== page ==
When pregnant with our first child, I went to my GP to arrange for antenatal care and talk about the birth. Fortunately I had spent 3 months or so avidly reading up about our options. “I would like a home birth” I explained “I see, she said “so I’ll book you in for Hinchingbrook then “This was a hospital a little further away than the local Addenbrookes. “No” I said hesitantly, rather startled, “I’d like a home birth” Again she “failed” to hear me. Once I had repeated myself three times, she smiled and said how important hospitals were and how she would have died if she had not had her children in a hospital setting.

As a result of the general expectation of GPs  that women will deliver in hospital home births are down from 33.3% in 1956 to 2.3% according to most recent statistics; consequently the Caesarian rate is up from 2.3% in 1956 to 22.7%; Instrumental deliveries have also more than doubled over the same period (NCT magazine “New Gen” Spring 2006 p12, www.birthchoiceuk.com)  Higher rates of hospital birth would not be a problem if they really were safer (which is not necessarily so) and also crucially if women were making a genuinely free, well informed choice about the matter. This is often also not the case.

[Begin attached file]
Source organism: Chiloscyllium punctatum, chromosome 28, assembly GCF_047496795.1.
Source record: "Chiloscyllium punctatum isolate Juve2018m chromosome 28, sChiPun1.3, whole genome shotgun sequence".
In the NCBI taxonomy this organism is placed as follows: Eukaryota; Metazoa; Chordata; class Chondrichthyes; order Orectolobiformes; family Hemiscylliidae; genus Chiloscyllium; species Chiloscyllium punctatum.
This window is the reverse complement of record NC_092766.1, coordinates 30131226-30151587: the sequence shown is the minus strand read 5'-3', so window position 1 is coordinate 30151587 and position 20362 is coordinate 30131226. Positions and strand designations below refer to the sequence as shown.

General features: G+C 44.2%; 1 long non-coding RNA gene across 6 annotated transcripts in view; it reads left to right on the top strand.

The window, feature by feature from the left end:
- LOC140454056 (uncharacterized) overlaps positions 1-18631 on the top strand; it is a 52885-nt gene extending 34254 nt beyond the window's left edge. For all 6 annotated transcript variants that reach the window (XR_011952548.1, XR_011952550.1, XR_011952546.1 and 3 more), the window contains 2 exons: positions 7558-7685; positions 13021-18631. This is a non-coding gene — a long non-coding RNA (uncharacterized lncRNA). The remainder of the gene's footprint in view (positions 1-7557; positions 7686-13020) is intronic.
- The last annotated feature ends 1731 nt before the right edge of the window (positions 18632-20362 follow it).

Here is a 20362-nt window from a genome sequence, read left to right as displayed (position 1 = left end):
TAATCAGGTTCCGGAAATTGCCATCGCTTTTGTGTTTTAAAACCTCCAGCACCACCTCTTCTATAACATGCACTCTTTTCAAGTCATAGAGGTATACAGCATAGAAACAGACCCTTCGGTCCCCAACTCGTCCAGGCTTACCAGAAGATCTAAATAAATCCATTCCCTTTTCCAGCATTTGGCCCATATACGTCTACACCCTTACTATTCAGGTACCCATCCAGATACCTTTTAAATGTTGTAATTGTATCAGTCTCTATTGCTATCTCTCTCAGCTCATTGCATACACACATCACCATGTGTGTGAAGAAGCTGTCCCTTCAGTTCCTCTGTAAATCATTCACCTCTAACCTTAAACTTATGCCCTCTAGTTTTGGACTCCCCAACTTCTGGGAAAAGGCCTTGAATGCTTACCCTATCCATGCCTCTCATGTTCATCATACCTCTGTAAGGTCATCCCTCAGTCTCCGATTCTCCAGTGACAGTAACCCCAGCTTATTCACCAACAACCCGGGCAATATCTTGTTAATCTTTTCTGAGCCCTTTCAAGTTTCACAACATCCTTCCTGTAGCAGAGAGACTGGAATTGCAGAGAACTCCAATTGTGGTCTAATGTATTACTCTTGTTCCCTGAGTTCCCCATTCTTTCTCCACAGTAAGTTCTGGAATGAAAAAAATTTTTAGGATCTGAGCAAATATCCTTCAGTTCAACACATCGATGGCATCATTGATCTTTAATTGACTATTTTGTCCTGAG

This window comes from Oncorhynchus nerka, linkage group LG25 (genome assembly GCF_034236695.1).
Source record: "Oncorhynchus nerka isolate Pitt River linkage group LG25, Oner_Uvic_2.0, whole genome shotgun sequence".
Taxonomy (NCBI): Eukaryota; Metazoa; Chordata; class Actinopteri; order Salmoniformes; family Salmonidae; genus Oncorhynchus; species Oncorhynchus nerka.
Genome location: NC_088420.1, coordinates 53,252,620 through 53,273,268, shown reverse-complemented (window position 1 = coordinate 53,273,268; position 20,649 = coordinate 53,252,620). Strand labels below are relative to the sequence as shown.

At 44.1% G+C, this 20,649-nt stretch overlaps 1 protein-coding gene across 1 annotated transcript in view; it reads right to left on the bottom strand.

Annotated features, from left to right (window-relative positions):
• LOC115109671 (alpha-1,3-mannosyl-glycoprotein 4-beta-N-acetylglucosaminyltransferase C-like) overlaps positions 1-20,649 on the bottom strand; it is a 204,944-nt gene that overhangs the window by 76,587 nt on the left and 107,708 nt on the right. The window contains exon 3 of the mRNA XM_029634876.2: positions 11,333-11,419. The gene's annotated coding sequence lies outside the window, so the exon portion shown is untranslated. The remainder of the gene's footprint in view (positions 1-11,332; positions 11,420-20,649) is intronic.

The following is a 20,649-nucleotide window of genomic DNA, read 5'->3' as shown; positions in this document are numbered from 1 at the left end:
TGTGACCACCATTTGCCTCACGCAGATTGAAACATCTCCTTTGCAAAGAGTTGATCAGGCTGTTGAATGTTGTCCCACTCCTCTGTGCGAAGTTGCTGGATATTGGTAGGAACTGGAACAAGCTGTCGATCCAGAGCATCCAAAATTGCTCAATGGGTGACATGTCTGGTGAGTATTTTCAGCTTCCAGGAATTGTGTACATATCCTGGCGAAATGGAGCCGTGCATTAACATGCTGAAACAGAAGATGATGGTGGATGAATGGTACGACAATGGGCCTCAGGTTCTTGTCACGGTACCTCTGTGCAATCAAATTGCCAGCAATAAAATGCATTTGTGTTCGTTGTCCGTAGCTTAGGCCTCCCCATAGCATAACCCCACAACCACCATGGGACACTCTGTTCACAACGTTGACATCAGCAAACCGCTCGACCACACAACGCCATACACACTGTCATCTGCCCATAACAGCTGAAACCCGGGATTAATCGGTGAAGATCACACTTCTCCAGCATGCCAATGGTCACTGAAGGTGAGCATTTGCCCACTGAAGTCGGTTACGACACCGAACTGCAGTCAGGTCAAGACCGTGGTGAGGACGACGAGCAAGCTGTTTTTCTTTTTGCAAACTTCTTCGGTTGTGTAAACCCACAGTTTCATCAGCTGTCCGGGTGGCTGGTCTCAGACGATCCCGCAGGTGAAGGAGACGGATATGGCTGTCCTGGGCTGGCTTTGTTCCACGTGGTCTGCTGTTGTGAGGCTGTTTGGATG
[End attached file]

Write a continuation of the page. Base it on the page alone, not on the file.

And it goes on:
I came away from the doctor that day rather shaken, not because the GP had convinced me of the safety of the hospital environment but because I felt so unheard and powerless.  This is a very common experience for pregnant women. The Midwife Beverley Beech was so irritated by the number of women who asked her “Am I allowed?” when asking about the expected birth of their child that she used the question as the title of her book for expectant mothers and covered the dust jacket with the word “Yes!” (“Am I allowed?” Beverley A Lawrence Beech published by The Association for Improvements in the Maternity Services www.aims.org.uk)